War and peace: how the media covered the Uri attack

BY SHUMA RAHA| IN Media Practice | 20/09/2016
TV and social media went to war. But newspapers and news portals brought sanity and balance to Indian media’s response to the Uri attack.
Kashmir’s press was sceptical of the govt narrative adds SHUMA RAHA


Television and print media are very different animals. But there are times when the difference between the way they cover a big news story becomes particularly stark. Sunday’s terror attack on an army camp in Uri in Jammu & Kashmir was one such occasion. It brought into sharp relief the fact that Indian television studios are fast becoming mirror images of frenzied social media rants even as print — and sections of online news portals — continue to offer some measure of reasoned analysis and calm.

No sooner had the Indian Army announced that the four slain militants were foreign operatives, possibly belonging to Jaish-e-Mohammad in Pakistan, the television channels streaked off on a flaming warpath. Sunday through to Monday, most of the anchors were steering talk shows whose sole purpose seemed to be to make the case for launching retaliatory military strikes against Pakistan. “Payback Time”, “War Not Peace”, “Time to Teach Pakistan a Lesson”, “Pakistan’s ‘K’ game is over”, “Should we, a nuclear nation, sit with our hands tied? (the last is a translation from Hindi)” — such were the headlines of the high decibel TV debates playing on Times Now, India Today TV, CNN News 18, Zee News and so on.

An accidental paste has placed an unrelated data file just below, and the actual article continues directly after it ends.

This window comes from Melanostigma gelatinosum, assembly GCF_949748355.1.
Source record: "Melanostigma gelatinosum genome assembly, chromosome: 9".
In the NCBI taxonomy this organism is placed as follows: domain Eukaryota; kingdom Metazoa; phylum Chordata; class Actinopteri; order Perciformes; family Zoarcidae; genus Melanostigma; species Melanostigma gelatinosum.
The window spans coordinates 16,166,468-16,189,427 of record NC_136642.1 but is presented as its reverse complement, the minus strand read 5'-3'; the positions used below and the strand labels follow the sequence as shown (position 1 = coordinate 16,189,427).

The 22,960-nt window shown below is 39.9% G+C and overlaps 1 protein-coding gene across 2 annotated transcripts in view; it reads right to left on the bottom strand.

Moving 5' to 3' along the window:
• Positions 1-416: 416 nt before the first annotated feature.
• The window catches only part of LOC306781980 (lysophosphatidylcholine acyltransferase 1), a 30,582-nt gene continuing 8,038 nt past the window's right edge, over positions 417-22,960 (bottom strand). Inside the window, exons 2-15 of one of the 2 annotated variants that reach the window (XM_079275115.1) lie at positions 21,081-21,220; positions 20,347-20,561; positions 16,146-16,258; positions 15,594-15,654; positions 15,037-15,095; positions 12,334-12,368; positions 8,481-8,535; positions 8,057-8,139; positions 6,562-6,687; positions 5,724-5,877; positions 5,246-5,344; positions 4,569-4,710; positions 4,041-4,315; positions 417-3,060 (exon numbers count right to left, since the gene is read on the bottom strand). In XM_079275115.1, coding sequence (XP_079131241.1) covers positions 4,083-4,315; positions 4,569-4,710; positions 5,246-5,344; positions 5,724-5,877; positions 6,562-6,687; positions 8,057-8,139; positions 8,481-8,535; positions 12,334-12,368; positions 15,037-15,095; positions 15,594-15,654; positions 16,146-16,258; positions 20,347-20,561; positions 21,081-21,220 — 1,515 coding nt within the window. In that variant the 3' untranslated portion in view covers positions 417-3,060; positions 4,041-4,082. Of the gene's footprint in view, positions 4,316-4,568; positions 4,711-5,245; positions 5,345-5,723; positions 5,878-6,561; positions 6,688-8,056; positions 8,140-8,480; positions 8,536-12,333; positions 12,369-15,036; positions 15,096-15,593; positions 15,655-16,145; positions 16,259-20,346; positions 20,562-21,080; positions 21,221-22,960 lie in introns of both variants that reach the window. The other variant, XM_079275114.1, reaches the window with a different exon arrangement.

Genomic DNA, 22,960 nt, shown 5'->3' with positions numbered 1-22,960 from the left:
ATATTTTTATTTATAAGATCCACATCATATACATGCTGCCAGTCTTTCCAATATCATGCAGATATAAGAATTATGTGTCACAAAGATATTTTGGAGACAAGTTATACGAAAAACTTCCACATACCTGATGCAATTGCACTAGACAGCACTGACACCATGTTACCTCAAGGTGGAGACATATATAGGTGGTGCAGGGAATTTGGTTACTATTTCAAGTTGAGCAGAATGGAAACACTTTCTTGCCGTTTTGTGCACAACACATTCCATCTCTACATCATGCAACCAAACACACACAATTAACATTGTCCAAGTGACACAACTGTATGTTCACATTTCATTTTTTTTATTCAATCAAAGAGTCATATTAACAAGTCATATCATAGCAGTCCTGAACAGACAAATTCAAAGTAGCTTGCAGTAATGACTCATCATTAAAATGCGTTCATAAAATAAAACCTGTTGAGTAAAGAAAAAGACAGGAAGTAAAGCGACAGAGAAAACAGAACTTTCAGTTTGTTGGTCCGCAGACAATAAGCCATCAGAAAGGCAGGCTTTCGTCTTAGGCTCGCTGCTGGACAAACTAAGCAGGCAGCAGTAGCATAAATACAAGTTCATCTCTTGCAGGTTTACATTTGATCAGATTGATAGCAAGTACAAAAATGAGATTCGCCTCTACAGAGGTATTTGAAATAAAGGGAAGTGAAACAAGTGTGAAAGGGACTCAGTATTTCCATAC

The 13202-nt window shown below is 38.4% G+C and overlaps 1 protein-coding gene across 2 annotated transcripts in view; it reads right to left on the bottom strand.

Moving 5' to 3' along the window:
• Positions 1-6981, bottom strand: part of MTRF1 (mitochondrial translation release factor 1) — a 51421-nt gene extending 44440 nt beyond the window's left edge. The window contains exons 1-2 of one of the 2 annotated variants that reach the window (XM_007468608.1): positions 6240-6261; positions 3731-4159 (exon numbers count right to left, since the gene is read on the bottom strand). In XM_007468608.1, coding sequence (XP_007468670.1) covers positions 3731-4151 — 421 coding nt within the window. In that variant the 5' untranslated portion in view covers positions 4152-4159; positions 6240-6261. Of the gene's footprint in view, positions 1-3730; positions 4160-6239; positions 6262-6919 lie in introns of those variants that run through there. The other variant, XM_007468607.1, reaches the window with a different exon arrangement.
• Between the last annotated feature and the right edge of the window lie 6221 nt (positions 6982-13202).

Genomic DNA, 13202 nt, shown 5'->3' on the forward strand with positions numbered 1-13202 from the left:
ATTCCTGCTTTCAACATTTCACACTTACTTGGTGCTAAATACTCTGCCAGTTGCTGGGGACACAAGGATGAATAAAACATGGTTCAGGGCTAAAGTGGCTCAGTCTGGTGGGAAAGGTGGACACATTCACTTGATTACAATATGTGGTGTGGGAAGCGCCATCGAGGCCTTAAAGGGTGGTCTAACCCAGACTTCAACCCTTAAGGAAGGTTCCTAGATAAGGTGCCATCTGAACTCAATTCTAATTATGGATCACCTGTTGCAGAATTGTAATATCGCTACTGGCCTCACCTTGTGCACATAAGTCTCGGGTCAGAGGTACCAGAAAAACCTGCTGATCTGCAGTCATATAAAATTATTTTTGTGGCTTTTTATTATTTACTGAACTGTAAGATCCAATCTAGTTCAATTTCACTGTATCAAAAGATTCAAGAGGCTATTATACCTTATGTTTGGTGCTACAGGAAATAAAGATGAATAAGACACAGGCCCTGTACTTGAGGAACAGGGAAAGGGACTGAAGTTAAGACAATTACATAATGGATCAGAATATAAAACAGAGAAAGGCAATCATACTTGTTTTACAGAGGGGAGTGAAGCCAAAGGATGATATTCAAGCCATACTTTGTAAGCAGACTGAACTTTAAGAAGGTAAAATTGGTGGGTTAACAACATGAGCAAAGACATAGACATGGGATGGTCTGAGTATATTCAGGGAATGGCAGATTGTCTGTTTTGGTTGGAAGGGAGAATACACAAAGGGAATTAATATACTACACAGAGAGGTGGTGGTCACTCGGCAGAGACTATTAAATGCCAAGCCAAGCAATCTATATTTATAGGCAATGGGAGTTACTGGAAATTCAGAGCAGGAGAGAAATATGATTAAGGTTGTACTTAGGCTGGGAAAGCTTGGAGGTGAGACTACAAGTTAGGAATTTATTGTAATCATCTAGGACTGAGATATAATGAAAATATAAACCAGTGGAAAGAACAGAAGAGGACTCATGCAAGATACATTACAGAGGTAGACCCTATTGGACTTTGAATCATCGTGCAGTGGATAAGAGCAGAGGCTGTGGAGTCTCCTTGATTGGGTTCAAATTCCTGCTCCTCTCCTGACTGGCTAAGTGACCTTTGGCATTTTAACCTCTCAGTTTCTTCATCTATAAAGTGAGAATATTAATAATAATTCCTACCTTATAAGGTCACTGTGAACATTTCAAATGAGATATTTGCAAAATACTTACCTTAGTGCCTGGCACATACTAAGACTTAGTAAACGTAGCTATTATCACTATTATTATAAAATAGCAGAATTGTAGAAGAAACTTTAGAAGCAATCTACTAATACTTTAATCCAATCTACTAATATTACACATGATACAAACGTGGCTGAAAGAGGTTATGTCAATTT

Politicians added their own bit of sabre-rattling. BJP leader Ram Madhav declared grandly: “for a tooth a complete jaw”. It was the perfect slogan, high-blown and muscular, and it was picked up and repeated by the TV channels that throbbed with avenging fury and whipped up the war cry. That the two nations are nuclear powers seemed irrelevant — with one commentator, a retired army general with fierce facial hair, proclaiming that Pakistan wouldn’t dare to nuke us because they knew we’d nuke them back and then “not a grain of rice would grow in the Punjab for the next 800 years.”

The small matter of nuclear devastation on our side of Punjab and elsewhere was not mentioned.

Amidst this supercharged, hyper-nationalist  bluster — which is TRP gold, by the way — it was left to the newspapers and some of the news portals to bring a sense of sanity and balance to Indian media’s response to the Uri attack.


"The small matter of nuclear devastation on our side of Punjab and elsewhere was not mentioned."


Leading English dailies such as The Times of India, The Indian Express, Hindustan Times and The Hindu, took into account the fact that the Indian government was probably considering all options, including limited military strikes on terror training camps across the Line of Control in Pakistan Occupied Kashmir. On Monday the director general of military operations, Lt Gen. Ranbir Singh, stated: “We reserve the right to respond to any act of the adversary at a time and place of our choosing.”

However, even as they dwelt on the various military options available to the country to “inflict costs on Pakistan”, each of these papers counseled caution and restraint. The Times of India, which had by far the most extensive coverage of the Uri attack, was also the most jingoistic of the lot in terms of headlines: “PM clears effective response, Army says it’s ready & willing to hit back” screamed TOI’s Page One lead on Tuesday. It also took a leaf out of the insta polls and spot judgments on social media and in TV studios and published an online survey conducted by TimesOfIndia.com. According to the survey, 67% of the respondents felt that India must hit back at Pakistan with all its military might.